All the three Group D Streptococci were sensitive to Vancomycin.

Streptococcus pneumoniae was sensitive to Penicillin, Erythromycin, Cephalosporin and Vancomycin.

 

Antibiotic Sensitivity of Gram Negative Bacteria

All the isolates of Enterobacteriaceae showed 100% sensitivity to Imipenem.

Klebsiella pneumoniae isolates showed maximum sensitivity to Imipenem, Cefoperazone + Sulbactam, Piperacillin - Tazobactam and then to Amikacin.

E. coli isolates also showed similar sensitivity pattern with maximum sensitivity to Imipenem, Amikacin, Cefoperazone-Sulbactam, Piperacillin-Tazobactam and Ciprofloxacin.

The isolates of Pseudomonas aeruginosa were sensitive to Ceftazidime (III generation Cephalosporin), Piperacillin-Tazobactam and Imipenem; 90.9 percent of Pseudomonas aeruginosa isolates were sensitive to Amikacin and Ciprofloxacin. Only 63.6% showed sensitivity to Gentamicin.

All the Acinetobacter baumannii isolates were sensitive to Imipenem and Cefoperazone-Sulbactam (100%). Two isolates were sensitive to Ciprofloxacin. Only 33.33% of isolates were Amikacin and Piperacillin - Tazobactam sensitive.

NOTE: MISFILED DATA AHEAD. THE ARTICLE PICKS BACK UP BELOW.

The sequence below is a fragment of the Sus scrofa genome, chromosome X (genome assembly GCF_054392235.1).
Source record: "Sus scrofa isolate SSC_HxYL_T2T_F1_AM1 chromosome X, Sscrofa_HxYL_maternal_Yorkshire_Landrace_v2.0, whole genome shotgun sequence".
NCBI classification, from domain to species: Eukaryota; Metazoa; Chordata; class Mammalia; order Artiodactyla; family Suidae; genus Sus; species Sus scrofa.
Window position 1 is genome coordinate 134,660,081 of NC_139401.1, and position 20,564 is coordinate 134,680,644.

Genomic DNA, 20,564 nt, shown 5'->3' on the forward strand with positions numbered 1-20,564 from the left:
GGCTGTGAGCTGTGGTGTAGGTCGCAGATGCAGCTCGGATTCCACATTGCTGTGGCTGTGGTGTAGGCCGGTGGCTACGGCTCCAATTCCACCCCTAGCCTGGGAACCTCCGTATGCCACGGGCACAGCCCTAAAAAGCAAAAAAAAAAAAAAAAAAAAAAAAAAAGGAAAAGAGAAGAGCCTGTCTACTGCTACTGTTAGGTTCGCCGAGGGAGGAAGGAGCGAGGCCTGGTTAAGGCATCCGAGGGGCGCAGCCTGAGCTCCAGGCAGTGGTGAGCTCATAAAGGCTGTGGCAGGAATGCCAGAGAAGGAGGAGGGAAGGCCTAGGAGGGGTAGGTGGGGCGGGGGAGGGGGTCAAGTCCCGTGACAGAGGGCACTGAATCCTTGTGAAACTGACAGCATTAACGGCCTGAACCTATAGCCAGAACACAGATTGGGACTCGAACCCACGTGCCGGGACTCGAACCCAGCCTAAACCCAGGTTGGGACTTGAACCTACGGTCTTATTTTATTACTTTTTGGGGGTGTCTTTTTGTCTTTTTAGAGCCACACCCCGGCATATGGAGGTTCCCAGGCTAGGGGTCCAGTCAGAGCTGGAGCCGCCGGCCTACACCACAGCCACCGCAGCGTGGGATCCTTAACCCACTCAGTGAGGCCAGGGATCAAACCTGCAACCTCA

Acinetobacter baumannii isolates were 100% resistant to Ampicillin, I and III generation Cephalosporins.

All the Salmonella typhi and paratyphi isolates were sensitive to Ceftriaxone, Ciprofloxacin and Co-trimoxazole. But among the Paratyphi A, only 66.6% were sensitive to Chloramphenicol.

Minimum inhibitory concentration of Ciprofloxacin was done along with disc diffusion test.

Flavobacterium meningosepticum isolated was sensitive to Vancomycin, Imipenem, Cefoperazone-Sulbactam and Ciprofloxacin.

 

 

Conventional Method

Automated

Culture Positive

53

69

Sterile

195

179

Total

248

248

Table 1. Overall Rate of Detection in Automated and Conventional Culture Methods

 

Both Positive

51

Conventional Alone

2

Automated Alone

18

Both Sterile

177

Total

248

Table 2. Culture Positivity of all Sample Pairs

 

 

Conventional Method

Automated Method

Positive

Sterile

Positive

51

18

Sterile

2

177

Table 3. McNemar’s Chi Square Test for Significance (P value < 0.001)

 

 

Conventional Method